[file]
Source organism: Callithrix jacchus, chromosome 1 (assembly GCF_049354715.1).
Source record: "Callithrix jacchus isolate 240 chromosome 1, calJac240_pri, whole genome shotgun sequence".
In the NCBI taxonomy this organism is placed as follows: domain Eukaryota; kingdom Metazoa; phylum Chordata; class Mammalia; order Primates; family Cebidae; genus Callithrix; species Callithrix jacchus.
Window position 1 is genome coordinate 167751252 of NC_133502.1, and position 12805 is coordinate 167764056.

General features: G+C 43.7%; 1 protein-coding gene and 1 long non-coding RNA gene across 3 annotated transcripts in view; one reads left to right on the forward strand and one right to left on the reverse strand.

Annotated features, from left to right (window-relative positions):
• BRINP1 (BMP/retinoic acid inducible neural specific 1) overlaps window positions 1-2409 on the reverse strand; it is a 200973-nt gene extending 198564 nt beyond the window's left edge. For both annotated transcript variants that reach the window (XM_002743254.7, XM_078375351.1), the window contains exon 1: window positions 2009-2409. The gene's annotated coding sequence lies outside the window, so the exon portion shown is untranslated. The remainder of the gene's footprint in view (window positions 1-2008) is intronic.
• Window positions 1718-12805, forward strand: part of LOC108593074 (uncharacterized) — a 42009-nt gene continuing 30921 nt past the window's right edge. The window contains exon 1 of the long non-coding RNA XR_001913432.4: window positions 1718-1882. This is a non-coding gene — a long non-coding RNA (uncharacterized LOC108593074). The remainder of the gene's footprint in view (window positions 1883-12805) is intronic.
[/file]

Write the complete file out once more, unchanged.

Source organism: Callithrix jacchus, chromosome 1 (assembly GCF_049354715.1).
Source record: "Callithrix jacchus isolate 240 chromosome 1, calJac240_pri, whole genome shotgun sequence".
In the NCBI taxonomy this organism is placed as follows: domain Eukaryota; kingdom Metazoa; phylum Chordata; class Mammalia; order Primates; family Cebidae; genus Callithrix; species Callithrix jacchus.
Window position 1 is genome coordinate 167751252 of NC_133502.1, and position 12805 is coordinate 167764056.

General features: G+C 43.7%; 1 protein-coding gene and 1 long non-coding RNA gene across 3 annotated transcripts in view; one reads left to right on the forward strand and one right to left on the reverse strand.

Annotated features, from left to right (window-relative positions):
• BRINP1 (BMP/retinoic acid inducible neural specific 1) overlaps window positions 1-2409 on the reverse strand; it is a 200973-nt gene extending 198564 nt beyond the window's left edge. For both annotated transcript variants that reach the window (XM_002743254.7, XM_078375351.1), the window contains exon 1: window positions 2009-2409. The gene's annotated coding sequence lies outside the window, so the exon portion shown is untranslated. The remainder of the gene's footprint in view (window positions 1-2008) is intronic.
• Window positions 1718-12805, forward strand: part of LOC108593074 (uncharacterized) — a 42009-nt gene continuing 30921 nt past the window's right edge. The window contains exon 1 of the long non-coding RNA XR_001913432.4: window positions 1718-1882. This is a non-coding gene — a long non-coding RNA (uncharacterized LOC108593074). The remainder of the gene's footprint in view (window positions 1883-12805) is intronic.